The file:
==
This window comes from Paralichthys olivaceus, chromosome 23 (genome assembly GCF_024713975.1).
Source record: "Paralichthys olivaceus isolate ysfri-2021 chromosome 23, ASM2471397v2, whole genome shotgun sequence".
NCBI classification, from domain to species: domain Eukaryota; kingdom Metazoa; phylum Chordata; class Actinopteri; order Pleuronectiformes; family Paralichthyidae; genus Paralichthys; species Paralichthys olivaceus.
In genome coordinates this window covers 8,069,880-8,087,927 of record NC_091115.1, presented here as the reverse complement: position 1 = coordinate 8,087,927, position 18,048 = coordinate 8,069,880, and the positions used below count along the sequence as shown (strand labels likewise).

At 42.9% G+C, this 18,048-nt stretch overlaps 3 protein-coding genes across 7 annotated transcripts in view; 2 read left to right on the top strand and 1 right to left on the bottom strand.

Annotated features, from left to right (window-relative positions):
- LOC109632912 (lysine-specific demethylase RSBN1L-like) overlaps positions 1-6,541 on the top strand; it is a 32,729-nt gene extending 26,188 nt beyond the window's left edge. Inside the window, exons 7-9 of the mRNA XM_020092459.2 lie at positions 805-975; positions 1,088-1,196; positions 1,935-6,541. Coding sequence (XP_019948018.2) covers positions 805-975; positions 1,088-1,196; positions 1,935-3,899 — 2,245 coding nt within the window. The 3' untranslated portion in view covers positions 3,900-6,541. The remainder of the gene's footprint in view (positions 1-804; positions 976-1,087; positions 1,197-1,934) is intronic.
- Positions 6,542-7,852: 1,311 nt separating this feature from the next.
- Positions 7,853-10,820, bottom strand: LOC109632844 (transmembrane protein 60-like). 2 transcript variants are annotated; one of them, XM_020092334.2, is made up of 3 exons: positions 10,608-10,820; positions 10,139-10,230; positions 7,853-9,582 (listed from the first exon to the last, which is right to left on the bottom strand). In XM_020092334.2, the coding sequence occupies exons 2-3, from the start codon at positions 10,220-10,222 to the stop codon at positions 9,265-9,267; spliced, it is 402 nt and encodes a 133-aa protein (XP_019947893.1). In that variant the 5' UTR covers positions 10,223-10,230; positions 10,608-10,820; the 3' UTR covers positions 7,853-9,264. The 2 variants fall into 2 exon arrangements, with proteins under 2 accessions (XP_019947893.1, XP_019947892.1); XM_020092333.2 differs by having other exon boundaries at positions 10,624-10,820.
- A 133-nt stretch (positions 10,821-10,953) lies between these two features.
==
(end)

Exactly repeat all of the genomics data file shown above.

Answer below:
This window comes from Paralichthys olivaceus, chromosome 23 (genome assembly GCF_024713975.1).
Source record: "Paralichthys olivaceus isolate ysfri-2021 chromosome 23, ASM2471397v2, whole genome shotgun sequence".
NCBI classification, from domain to species: domain Eukaryota; kingdom Metazoa; phylum Chordata; class Actinopteri; order Pleuronectiformes; family Paralichthyidae; genus Paralichthys; species Paralichthys olivaceus.
In genome coordinates this window covers 8,069,880-8,087,927 of record NC_091115.1, presented here as the reverse complement: position 1 = coordinate 8,087,927, position 18,048 = coordinate 8,069,880, and the positions used below count along the sequence as shown (strand labels likewise).

At 42.9% G+C, this 18,048-nt stretch overlaps 3 protein-coding genes across 7 annotated transcripts in view; 2 read left to right on the top strand and 1 right to left on the bottom strand.

Annotated features, from left to right (window-relative positions):
- LOC109632912 (lysine-specific demethylase RSBN1L-like) overlaps positions 1-6,541 on the top strand; it is a 32,729-nt gene extending 26,188 nt beyond the window's left edge. Inside the window, exons 7-9 of the mRNA XM_020092459.2 lie at positions 805-975; positions 1,088-1,196; positions 1,935-6,541. Coding sequence (XP_019948018.2) covers positions 805-975; positions 1,088-1,196; positions 1,935-3,899 — 2,245 coding nt within the window. The 3' untranslated portion in view covers positions 3,900-6,541. The remainder of the gene's footprint in view (positions 1-804; positions 976-1,087; positions 1,197-1,934) is intronic.
- Positions 6,542-7,852: 1,311 nt separating this feature from the next.
- Positions 7,853-10,820, bottom strand: LOC109632844 (transmembrane protein 60-like). 2 transcript variants are annotated; one of them, XM_020092334.2, is made up of 3 exons: positions 10,608-10,820; positions 10,139-10,230; positions 7,853-9,582 (listed from the first exon to the last, which is right to left on the bottom strand). In XM_020092334.2, the coding sequence occupies exons 2-3, from the start codon at positions 10,220-10,222 to the stop codon at positions 9,265-9,267; spliced, it is 402 nt and encodes a 133-aa protein (XP_019947893.1). In that variant the 5' UTR covers positions 10,223-10,230; positions 10,608-10,820; the 3' UTR covers positions 7,853-9,264. The 2 variants fall into 2 exon arrangements, with proteins under 2 accessions (XP_019947893.1, XP_019947892.1); XM_020092333.2 differs by having other exon boundaries at positions 10,624-10,820.
- A 133-nt stretch (positions 10,821-10,953) lies between these two features.